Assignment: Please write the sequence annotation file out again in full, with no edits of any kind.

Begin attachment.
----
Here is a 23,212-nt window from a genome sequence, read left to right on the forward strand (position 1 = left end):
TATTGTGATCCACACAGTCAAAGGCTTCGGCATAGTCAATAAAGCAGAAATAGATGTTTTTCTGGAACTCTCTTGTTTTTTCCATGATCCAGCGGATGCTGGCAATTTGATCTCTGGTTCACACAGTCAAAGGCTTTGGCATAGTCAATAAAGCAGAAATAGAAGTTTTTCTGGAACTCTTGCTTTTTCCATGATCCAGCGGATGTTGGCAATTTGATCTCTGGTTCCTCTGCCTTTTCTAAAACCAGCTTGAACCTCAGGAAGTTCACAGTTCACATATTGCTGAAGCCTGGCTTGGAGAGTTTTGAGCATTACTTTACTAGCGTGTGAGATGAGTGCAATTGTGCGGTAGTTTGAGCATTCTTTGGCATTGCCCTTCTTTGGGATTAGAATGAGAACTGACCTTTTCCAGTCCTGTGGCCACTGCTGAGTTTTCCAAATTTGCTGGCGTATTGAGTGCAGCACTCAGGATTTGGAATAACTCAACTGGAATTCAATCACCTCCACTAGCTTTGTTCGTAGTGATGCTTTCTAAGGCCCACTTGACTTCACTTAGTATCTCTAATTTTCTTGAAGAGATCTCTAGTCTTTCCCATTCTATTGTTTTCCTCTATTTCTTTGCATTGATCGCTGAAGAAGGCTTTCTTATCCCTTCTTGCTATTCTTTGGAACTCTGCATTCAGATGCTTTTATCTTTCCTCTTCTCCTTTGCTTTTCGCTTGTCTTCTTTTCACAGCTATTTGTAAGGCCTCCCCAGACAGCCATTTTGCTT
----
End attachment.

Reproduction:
Here is a 23,212-nt window from a genome sequence, read left to right on the forward strand (position 1 = left end):
TATTGTGATCCACACAGTCAAAGGCTTCGGCATAGTCAATAAAGCAGAAATAGATGTTTTTCTGGAACTCTCTTGTTTTTTCCATGATCCAGCGGATGCTGGCAATTTGATCTCTGGTTCACACAGTCAAAGGCTTTGGCATAGTCAATAAAGCAGAAATAGAAGTTTTTCTGGAACTCTTGCTTTTTCCATGATCCAGCGGATGTTGGCAATTTGATCTCTGGTTCCTCTGCCTTTTCTAAAACCAGCTTGAACCTCAGGAAGTTCACAGTTCACATATTGCTGAAGCCTGGCTTGGAGAGTTTTGAGCATTACTTTACTAGCGTGTGAGATGAGTGCAATTGTGCGGTAGTTTGAGCATTCTTTGGCATTGCCCTTCTTTGGGATTAGAATGAGAACTGACCTTTTCCAGTCCTGTGGCCACTGCTGAGTTTTCCAAATTTGCTGGCGTATTGAGTGCAGCACTCAGGATTTGGAATAACTCAACTGGAATTCAATCACCTCCACTAGCTTTGTTCGTAGTGATGCTTTCTAAGGCCCACTTGACTTCACTTAGTATCTCTAATTTTCTTGAAGAGATCTCTAGTCTTTCCCATTCTATTGTTTTCCTCTATTTCTTTGCATTGATCGCTGAAGAAGGCTTTCTTATCCCTTCTTGCTATTCTTTGGAACTCTGCATTCAGATGCTTTTATCTTTCCTCTTCTCCTTTGCTTTTCGCTTGTCTTCTTTTCACAGCTATTTGTAAGGCCTCCCCAGACAGCCATTTTGCTT